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Volume 2018, Article ID 2380650, 10 pages
Research Article

The Union between Structural and Practical Identifiability Makes Strength in Reducing Oncological Model Complexity: A Case Study

1Department of Information Engineering, University of Padova, Via Gradenigo 6/b, 35131 Padova, Italy
2IEIIT-CNR, c/o Department of Information Engineering, University of Padova, Via Gradenigo 6/a, 35131 Padova, Italy

Correspondence should be addressed to Maria Pia Saccomani; ti.dpinu.ied@aip

Received 9 September 2017; Accepted 14 January 2018; Published 11 February 2018

Academic Editor: Peter Giesl

Copyright © 2018 Maria Pia Saccomani and Karl Thomaseth. This is an open access article distributed under the Creative Commons Attribution License, which permits unrestricted use, distribution, and reproduction in any medium, provided the original work is properly cited.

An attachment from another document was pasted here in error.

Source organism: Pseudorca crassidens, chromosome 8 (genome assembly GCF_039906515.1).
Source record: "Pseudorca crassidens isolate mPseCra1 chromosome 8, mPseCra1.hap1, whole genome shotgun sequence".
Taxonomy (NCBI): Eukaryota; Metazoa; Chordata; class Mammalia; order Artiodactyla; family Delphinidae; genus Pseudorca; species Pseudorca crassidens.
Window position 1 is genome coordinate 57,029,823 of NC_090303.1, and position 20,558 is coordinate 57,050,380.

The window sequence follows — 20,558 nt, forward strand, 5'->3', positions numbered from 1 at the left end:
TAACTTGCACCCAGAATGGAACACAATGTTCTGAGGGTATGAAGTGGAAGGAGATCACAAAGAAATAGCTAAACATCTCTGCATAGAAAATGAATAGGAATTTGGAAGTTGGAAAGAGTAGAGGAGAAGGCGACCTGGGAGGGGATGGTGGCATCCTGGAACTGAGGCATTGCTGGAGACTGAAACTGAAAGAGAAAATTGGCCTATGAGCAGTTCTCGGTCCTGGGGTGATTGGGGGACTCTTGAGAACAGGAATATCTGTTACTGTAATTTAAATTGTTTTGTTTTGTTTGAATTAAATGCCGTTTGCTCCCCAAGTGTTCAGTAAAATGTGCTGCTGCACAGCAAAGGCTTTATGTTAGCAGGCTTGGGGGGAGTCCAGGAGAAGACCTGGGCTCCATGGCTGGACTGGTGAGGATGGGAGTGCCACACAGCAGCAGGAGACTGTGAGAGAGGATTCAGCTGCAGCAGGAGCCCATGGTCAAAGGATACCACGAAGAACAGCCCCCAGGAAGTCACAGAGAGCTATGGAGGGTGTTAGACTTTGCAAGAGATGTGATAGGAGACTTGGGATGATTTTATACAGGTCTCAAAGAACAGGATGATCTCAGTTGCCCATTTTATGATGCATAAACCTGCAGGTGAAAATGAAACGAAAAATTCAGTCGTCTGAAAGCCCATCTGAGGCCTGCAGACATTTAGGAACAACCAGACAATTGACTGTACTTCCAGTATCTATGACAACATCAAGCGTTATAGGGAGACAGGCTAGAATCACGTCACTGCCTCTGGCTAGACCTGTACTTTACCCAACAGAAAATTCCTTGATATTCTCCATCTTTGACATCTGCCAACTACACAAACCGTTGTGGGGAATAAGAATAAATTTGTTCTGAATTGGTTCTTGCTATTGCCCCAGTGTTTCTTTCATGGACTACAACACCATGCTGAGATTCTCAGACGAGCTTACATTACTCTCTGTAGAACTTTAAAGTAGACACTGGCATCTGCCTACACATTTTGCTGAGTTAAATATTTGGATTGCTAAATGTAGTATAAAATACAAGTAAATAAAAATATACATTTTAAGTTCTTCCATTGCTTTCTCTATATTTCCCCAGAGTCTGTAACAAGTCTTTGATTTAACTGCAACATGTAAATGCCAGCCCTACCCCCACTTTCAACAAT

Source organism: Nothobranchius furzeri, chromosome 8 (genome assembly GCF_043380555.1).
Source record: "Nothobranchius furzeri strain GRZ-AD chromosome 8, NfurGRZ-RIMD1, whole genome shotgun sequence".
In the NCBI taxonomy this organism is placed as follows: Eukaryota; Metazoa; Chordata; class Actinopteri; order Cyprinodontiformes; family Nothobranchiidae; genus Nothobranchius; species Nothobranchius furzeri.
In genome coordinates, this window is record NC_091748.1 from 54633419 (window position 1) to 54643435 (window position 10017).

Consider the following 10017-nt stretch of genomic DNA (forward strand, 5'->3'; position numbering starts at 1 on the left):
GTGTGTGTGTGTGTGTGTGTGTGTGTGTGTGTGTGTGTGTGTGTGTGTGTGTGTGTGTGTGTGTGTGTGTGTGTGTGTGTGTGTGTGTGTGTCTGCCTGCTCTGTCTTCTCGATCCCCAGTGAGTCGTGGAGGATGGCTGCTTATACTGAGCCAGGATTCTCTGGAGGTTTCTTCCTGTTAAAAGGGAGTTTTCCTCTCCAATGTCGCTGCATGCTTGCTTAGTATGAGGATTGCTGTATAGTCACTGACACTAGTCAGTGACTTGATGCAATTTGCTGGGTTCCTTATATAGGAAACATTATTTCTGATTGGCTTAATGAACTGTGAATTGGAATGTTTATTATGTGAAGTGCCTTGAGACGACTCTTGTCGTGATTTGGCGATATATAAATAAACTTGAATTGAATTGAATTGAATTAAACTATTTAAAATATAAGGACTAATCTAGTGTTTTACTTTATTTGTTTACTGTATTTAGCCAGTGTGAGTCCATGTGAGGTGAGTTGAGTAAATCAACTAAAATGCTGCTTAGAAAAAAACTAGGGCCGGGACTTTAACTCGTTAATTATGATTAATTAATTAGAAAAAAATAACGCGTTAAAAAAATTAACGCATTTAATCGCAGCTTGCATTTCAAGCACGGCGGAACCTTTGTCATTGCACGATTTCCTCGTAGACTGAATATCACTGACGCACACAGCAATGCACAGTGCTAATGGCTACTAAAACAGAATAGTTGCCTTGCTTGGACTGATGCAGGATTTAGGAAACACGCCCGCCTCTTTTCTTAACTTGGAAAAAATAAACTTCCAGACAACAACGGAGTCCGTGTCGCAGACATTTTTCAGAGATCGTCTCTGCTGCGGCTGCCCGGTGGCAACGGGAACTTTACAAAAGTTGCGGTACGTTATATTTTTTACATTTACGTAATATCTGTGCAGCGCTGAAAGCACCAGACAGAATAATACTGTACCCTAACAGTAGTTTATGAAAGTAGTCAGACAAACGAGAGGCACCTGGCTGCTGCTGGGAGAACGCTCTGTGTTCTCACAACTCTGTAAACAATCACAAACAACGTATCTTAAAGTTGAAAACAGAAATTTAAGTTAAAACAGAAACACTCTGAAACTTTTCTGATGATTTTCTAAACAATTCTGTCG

Mathematical models are increasingly proposed to describe tumor’s dynamic response to treatments with the aims of improving their efficacy. The most widely used are nonlinear ODE models, whose identification is often difficult due to experimental limitations. We focus on the issue of parameter estimation in model-based oncological studies. Given their complexity, many of these models are unidentifiable having an infinite number of parameter solutions. These equivalently describe experimental data but are associated with different dynamic evolution of unmeasurable variables. We propose a joint use of two different identifiability methodologies, structural identifiability and practical identifiability, which are traditionally regarded as disjoint. This new methodology provides the number of parameter solutions, the analytic relations between the unidentifiable parameters useful to reduce model complexity, a ranking between parameters revealing the most reliable estimates, and a way to disentangle the various causes of nonidentifiability. It is implementable by using available differential algebra software and statistical packages. This methodology can constitute a powerful tool for the oncologist to discover the behavior of inaccessible variables of clinical interest and to correctly address the experimental design. A complex model to study “in vivo” antitumor activity of interleukin-21 on tumor eradication in different cancers in mice is illustrated.